Or then there’s the constant babble from a character to viewers at home – in the comic it’s the President, disembodied and fighting inside a giant, deadly robot (the Necrodroid); in the movie, it’s the media personality, Ruby Rod.
And the perfect being is an ideal of a perfectly androgynous person; there is an almost conjoined-twin aspect that rules the galaxy like this (the Emperoress), but then we end up with an even greater version later… It feels like a bit of the inspiration for LeeLoo, and also like a segue into talking about Dune…
Act II – Dune
It didn’t start like this, but eventually, The Incal felt quite a bit like Dune. It started, really, with an image of the evil baron – remind you of anyone?
An evil baron who faces off, and bends to his will, a character who seems like a cross between Yueh and Thufir Hawat:
From there, we got into more spiritual stuff, mind-enhancing elements, a bunch of warriors who start to seem like the uniquely skilled Atreides, the skilled soldiers of the government that seem like Sardukar, and eventually, giant monsters that get tamed and used for war:
To be fair, I’m ready to look at just about anything and say it’s Just Like Dune. I said so of Lucy last week. And something based on storyboards from a Dune film? I’m sure to make the comparison.
But like I said with John DiFool – he’s not an example of one of the characters from Dune. His son, Solune, ends up as the great Androgyny, and melds with the Incal itself:
He is the Kwisatz Haderach in this tale. Does that leave John DiFool as a failed Duke Leto? He could have at least had the decency to die in the first hundred pages, then…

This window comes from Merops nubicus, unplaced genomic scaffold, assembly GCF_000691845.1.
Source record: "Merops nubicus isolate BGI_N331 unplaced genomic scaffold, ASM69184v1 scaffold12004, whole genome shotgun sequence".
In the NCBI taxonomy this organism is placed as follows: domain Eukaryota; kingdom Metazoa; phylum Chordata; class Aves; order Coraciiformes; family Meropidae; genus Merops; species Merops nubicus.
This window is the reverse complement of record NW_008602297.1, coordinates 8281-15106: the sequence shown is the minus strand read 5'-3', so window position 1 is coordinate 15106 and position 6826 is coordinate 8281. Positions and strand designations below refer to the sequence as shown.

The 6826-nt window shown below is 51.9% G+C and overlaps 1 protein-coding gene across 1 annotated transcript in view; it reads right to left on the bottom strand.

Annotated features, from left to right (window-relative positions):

A Surprise at the End
There was one more comparison I could make at the end, one I was not expecting until, in the last few pages, it all came together. And one that, to make the comparison, would lead to spoilers. So be ye warned. If you want to skip the spoilers, I have them book-ended between pictures…
The end reminds me of the end of Stephen King’s 7-book epic, The Dark Tower. I don’t want to say much more than this, for fear of spoiling you on two classic epics at once. And if you’ve read one of these, I guess I just spoiled the other. But… I warned you!
So what’s my takeaway from The Incal? It was hard to track down, and would have been very expensive to buy (moreso now when I look – I’m thinking other people had the same idea after seeing Jodorowsky’s Dune!). So if I make a strong recommendation, what am I really asking of you?
I think you have to really care, have to really want to. So let me break it down:
If you love the influence of stories and media on one another, I recommend Jodorowsky’s Dune, which came out to buy recently. Really good – I just recommended it to my library to buy! It’s an amazing story, and a well-presented documentary. All around good stuff.
If you love comics and graphic novels, this may not be the best ones to read, maybe especially at this price. If you want a large, meta sort of comic to read, definitely check out Watchmen if you haven’t.
And if you’re a Dune-o-phile like me, and you love movies like The Fifth Element and Lucy, and you’ve seen Jodorowsky’s Dune, you probably don’t need me to tell you that hunting down this comic will be a fascinating read – it would be worth the work and wait!
I still really do recommend trying to get your hands on it through the library, if you do want to read it. Or better yet, do what I’m also doing – and hope they reprint this whole collection again sometime soon! Or digital???
Images copyright Jodorowsky and Moebius, from The Incal: Classic Collection published by Humanoids, 2011.